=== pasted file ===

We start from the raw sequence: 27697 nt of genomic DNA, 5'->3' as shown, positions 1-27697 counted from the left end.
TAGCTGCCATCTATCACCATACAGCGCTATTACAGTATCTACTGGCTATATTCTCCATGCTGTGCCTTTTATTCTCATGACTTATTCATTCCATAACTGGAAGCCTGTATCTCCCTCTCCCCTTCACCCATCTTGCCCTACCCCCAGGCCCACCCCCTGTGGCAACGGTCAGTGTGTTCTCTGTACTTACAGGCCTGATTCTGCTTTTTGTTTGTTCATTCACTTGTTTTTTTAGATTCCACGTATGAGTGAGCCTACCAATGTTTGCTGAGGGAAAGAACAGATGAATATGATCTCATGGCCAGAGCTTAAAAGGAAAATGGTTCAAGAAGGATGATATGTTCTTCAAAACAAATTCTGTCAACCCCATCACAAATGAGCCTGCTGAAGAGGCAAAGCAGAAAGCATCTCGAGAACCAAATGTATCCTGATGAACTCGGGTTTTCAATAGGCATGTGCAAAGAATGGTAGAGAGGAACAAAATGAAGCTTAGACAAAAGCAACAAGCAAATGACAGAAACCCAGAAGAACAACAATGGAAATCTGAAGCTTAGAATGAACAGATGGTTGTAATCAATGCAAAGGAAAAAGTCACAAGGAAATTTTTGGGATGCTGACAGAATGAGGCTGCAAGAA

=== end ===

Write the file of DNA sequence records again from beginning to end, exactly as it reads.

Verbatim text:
We start from the raw sequence: 27697 nt of genomic DNA, 5'->3' as shown, positions 1-27697 counted from the left end.
TAGCTGCCATCTATCACCATACAGCGCTATTACAGTATCTACTGGCTATATTCTCCATGCTGTGCCTTTTATTCTCATGACTTATTCATTCCATAACTGGAAGCCTGTATCTCCCTCTCCCCTTCACCCATCTTGCCCTACCCCCAGGCCCACCCCCTGTGGCAACGGTCAGTGTGTTCTCTGTACTTACAGGCCTGATTCTGCTTTTTGTTTGTTCATTCACTTGTTTTTTTAGATTCCACGTATGAGTGAGCCTACCAATGTTTGCTGAGGGAAAGAACAGATGAATATGATCTCATGGCCAGAGCTTAAAAGGAAAATGGTTCAAGAAGGATGATATGTTCTTCAAAACAAATTCTGTCAACCCCATCACAAATGAGCCTGCTGAAGAGGCAAAGCAGAAAGCATCTCGAGAACCAAATGTATCCTGATGAACTCGGGTTTTCAATAGGCATGTGCAAAGAATGGTAGAGAGGAACAAAATGAAGCTTAGACAAAAGCAACAAGCAAATGACAGAAACCCAGAAGAACAACAATGGAAATCTGAAGCTTAGAATGAACAGATGGTTGTAATCAATGCAAAGGAAAAAGTCACAAGGAAATTTTTGGGATGCTGACAGAATGAGGCTGCAAGAA